Suddenly, Murray and the British public were getting on just fine. Better than fine. And Murray, and his supporters, could stop daydreaming about that parallel tennis universe in which, when being interviewed in the summer of 2006, he didn’t make a joke about the England football team. So Murray, no longer the anti-Christ with a tennis racket, could do something remarkable this December; he could win the BBC Sports Personality of the Year Award.

Murray’s story is a reminder that the British tennis scene isn’t the delicate place that some imagine it to be. There was the bitching from other British players as Murray made his way in the sport. Then there was dealing with the occasional character assassinations. A weaker, less cussed character than Murray could have ended up with great rips and tears in his psyche.
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Of all the people who feature in Murray’s professional life, the one with arguably the most intriguing role is his manager Simon Fuller. Why did Murray, who has no love for celebrity froth, hire the former manager of the Spice Girls, the creator of Pop Idol and American Idol and the man who spawned Simon Cowell? That’s a question I have tried to answer in the book.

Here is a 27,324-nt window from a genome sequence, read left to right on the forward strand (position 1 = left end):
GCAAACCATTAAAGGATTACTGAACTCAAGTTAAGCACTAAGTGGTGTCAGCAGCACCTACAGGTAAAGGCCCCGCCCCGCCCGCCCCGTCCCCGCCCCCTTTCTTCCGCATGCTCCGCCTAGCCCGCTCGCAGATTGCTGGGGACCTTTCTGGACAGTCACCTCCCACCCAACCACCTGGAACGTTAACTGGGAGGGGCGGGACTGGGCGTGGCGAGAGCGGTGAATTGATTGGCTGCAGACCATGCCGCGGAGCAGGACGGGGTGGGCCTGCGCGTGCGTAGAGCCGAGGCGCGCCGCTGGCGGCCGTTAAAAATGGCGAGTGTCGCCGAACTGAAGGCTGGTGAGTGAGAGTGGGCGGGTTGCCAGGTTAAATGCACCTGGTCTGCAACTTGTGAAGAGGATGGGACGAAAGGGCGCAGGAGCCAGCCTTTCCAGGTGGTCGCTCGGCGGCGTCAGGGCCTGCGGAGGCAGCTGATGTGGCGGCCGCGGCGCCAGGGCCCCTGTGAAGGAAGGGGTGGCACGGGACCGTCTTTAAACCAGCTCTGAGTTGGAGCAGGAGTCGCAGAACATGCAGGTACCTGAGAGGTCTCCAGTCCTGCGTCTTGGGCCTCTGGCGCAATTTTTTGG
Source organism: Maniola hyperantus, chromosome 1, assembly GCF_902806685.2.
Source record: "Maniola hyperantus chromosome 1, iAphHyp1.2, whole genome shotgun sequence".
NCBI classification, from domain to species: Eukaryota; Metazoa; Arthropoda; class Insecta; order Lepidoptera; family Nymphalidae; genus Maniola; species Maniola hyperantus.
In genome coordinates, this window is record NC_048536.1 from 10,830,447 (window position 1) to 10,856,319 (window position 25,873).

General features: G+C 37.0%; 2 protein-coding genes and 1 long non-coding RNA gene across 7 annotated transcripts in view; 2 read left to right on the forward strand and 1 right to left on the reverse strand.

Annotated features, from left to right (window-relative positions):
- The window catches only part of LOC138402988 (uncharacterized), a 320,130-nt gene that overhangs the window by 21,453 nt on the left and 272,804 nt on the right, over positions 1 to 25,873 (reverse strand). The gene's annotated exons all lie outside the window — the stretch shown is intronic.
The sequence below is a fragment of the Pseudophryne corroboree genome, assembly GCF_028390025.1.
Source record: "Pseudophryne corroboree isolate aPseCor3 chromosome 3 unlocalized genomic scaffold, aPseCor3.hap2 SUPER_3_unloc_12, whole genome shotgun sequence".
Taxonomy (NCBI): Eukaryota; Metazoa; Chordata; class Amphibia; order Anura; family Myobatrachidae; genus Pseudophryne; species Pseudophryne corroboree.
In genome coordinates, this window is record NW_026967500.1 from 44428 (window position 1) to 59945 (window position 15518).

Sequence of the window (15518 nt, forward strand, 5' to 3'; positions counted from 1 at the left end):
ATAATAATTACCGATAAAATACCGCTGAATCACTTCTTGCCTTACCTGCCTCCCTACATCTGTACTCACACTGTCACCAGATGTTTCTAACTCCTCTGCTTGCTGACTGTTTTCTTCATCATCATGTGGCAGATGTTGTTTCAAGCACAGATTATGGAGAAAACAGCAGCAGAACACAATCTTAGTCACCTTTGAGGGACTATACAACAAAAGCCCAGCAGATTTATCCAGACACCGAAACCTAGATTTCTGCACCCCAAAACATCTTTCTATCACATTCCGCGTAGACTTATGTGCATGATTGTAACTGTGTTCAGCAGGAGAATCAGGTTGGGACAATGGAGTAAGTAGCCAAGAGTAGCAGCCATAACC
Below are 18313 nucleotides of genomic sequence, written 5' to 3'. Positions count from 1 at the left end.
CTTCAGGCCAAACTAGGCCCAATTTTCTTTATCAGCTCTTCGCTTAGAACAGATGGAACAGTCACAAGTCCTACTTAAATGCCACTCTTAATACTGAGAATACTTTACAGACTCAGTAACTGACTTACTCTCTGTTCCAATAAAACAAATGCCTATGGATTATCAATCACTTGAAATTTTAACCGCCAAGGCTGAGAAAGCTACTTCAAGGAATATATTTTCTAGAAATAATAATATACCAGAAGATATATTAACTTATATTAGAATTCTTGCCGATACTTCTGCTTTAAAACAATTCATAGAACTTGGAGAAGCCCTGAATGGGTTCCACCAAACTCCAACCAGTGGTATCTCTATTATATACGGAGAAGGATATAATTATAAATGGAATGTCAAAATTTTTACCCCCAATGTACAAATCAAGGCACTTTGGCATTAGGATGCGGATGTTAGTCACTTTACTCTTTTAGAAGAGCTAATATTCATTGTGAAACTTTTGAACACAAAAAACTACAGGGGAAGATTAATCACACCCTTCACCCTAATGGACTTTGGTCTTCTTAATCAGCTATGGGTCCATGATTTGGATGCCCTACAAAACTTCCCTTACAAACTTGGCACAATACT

Is Murray the messiest grand slam champion of modern times? I first met Murray when he was 17 and training at an academy outside Barcelona. He showed me around the hut/bungalow/cottage that was his home in Catalonia; there was so much mess on the floor – dirty clothes, rackets, balls and food packets – that opening and closing the door was no easy task.
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This story could need several updates. Murray should never be described as a one-slam wonder. He plainly won’t be if he wins another major. But, even if he doesn’t, even if he never adds to his victory in New York City, he should never be thought of as the tennis equivalent of the one-hit wonder. Such a description suggests an element of luck, of extreme good fortune. In the golden age of men’s tennis, of Federer, Nadal and Djokovic, no one ‘flukes’ a grand slam victory.